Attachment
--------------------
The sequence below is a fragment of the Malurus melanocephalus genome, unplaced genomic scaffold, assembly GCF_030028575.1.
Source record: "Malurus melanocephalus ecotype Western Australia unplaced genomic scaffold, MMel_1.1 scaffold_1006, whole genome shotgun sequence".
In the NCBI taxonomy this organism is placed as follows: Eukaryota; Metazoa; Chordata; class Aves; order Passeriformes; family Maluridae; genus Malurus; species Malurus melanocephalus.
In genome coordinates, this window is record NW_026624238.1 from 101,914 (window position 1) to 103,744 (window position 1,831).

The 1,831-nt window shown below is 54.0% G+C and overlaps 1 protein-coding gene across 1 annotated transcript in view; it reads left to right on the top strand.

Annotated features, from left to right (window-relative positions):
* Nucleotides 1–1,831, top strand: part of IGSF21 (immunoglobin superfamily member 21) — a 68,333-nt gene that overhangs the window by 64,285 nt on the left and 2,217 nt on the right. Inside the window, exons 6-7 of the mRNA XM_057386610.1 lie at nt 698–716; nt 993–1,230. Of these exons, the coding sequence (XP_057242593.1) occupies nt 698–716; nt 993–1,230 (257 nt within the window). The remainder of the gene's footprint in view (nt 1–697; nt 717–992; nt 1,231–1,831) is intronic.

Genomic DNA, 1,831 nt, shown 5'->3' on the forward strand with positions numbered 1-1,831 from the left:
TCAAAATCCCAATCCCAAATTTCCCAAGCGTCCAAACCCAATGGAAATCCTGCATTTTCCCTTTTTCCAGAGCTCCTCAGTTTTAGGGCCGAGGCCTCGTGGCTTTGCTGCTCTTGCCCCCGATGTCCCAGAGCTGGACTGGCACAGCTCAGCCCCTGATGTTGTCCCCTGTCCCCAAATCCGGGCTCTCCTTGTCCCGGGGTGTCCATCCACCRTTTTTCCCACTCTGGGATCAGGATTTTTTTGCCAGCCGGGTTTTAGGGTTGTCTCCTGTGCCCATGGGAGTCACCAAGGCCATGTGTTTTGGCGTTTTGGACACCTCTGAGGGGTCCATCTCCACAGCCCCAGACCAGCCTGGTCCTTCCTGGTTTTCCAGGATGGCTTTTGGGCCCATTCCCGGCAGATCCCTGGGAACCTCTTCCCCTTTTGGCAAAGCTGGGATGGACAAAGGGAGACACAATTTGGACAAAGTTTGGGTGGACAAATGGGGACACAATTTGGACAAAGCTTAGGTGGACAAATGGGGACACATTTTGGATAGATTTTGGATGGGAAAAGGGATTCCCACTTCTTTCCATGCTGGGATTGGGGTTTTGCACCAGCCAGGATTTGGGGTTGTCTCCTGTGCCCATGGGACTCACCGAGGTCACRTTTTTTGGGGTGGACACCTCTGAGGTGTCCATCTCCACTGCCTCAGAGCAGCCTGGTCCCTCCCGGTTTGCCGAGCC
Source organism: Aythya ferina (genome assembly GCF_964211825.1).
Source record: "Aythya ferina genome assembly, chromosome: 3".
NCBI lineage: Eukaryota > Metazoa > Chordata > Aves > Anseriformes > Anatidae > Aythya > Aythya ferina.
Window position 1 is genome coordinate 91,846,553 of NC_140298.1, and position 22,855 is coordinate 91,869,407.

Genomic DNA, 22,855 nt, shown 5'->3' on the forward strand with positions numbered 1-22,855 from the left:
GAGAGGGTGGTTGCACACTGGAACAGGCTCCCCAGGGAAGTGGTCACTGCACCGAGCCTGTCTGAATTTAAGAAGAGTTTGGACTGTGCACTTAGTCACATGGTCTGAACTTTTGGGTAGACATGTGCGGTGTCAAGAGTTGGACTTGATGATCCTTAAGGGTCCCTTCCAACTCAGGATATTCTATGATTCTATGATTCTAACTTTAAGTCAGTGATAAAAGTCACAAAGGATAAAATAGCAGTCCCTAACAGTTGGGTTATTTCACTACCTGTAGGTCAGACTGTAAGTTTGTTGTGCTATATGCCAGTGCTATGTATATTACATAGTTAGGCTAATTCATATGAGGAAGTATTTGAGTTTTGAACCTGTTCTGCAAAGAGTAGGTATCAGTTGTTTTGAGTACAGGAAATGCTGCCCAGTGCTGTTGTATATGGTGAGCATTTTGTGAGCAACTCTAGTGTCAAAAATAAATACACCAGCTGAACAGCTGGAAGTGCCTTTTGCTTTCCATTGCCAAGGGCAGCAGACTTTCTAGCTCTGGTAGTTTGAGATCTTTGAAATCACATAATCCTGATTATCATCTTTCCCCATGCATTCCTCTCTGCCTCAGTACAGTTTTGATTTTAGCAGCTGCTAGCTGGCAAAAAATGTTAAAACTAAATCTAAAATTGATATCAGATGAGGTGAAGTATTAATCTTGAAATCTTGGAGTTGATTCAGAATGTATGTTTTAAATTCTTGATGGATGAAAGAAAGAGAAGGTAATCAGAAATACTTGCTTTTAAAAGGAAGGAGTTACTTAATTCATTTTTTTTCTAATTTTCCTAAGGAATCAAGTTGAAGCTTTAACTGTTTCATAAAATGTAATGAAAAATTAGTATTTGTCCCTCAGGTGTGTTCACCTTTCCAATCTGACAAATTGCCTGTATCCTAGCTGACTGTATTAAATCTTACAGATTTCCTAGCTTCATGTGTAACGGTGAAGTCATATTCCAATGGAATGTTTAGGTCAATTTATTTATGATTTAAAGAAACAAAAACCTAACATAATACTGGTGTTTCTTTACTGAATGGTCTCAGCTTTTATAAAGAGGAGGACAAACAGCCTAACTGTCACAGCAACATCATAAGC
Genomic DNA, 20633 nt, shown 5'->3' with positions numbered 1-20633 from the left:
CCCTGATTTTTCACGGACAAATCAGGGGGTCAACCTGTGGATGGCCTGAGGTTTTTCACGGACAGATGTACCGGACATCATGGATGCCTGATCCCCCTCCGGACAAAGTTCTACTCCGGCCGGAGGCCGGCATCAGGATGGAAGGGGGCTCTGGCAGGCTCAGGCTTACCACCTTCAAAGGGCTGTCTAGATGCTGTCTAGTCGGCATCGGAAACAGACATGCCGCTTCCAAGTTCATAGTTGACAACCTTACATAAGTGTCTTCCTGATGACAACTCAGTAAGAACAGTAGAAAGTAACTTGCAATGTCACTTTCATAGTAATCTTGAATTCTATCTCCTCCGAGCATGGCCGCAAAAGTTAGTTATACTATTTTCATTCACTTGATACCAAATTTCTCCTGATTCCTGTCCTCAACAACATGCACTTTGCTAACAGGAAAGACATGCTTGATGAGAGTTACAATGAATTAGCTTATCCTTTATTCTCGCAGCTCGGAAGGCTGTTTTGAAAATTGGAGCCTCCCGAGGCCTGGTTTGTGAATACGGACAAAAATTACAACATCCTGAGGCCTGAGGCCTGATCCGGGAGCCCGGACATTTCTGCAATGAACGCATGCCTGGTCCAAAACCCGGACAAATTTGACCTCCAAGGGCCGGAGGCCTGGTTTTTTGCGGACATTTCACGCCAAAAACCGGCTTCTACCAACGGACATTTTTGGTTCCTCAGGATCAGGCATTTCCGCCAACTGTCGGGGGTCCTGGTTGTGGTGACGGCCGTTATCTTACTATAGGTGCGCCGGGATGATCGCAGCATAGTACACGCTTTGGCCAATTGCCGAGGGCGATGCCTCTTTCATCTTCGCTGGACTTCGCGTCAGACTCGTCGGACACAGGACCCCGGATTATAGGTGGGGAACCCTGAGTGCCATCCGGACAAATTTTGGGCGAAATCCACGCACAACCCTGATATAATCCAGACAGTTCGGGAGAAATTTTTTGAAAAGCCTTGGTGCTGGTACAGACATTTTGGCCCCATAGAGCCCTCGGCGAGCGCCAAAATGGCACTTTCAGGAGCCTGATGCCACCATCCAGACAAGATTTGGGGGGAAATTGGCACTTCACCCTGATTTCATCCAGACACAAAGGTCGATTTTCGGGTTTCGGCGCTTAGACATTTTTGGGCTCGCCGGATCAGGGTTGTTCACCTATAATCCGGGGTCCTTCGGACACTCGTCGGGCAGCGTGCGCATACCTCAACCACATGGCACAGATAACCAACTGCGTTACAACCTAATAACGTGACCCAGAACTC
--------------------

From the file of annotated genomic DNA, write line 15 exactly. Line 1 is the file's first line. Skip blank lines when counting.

GAGAGGGTGGTTGCACACTGGAACAGGCTCCCCAGGGAAGTGGTCACTGCACCGAGCCTGTCTGAATTTAAGAAGAGTTTGGACTGTGCACTTAGTCACATGGTCTGAACTTTTGGGTAGACATGTGCGGTGTCAAGAGTTGGACTTGATGATCCTTAAGGGTCCCTTCCAACTCAGGATATTCTATGATTCTATGATTCTAACTTTAAGTCAGTGATAAAAGTCACAAAGGATAAAATAGCAGTCCCTAACAGTTGGGTTATTTCACTACCTGTAGGTCAGACTGTAAGTTTGTTGTGCTATATGCCAGTGCTATGTATATTACATAGTTAGGCTAATTCATATGAGGAAGTATTTGAGTTTTGAACCTGTTCTGCAAAGAGTAGGTATCAGTTGTTTTGAGTACAGGAAATGCTGCCCAGTGCTGTTGTATATGGTGAGCATTTTGTGAGCAACTCTAGTGTCAAAAATAAATACACCAGCTGAACAGCTGGAAGTGCCTTTTGCTTTCCATTGCCAAGGGCAGCAGACTTTCTAGCTCTGGTAGTTTGAGATCTTTGAAATCACATAATCCTGATTATCATCTTTCCCCATGCATTCCTCTCTGCCTCAGTACAGTTTTGATTTTAGCAGCTGCTAGCTGGCAAAAAATGTTAAAACTAAATCTAAAATTGATATCAGATGAGGTGAAGTATTAATCTTGAAATCTTGGAGTTGATTCAGAATGTATGTTTTAAATTCTTGATGGATGAAAGAAAGAGAAGGTAATCAGAAATACTTGCTTTTAAAAGGAAGGAGTTACTTAATTCATTTTTTTTCTAATTTTCCTAAGGAATCAAGTTGAAGCTTTAACTGTTTCATAAAATGTAATGAAAAATTAGTATTTGTCCCTCAGGTGTGTTCACCTTTCCAATCTGACAAATTGCCTGTATCCTAGCTGACTGTATTAAATCTTACAGATTTCCTAGCTTCATGTGTAACGGTGAAGTCATATTCCAATGGAATGTTTAGGTCAATTTATTTATGATTTAAAGAAACAAAAACCTAACATAATACTGGTGTTTCTTTACTGAATGGTCTCAGCTTTTATAAAGAGGAGGACAAACAGCCTAACTGTCACAGCAACATCATAAGC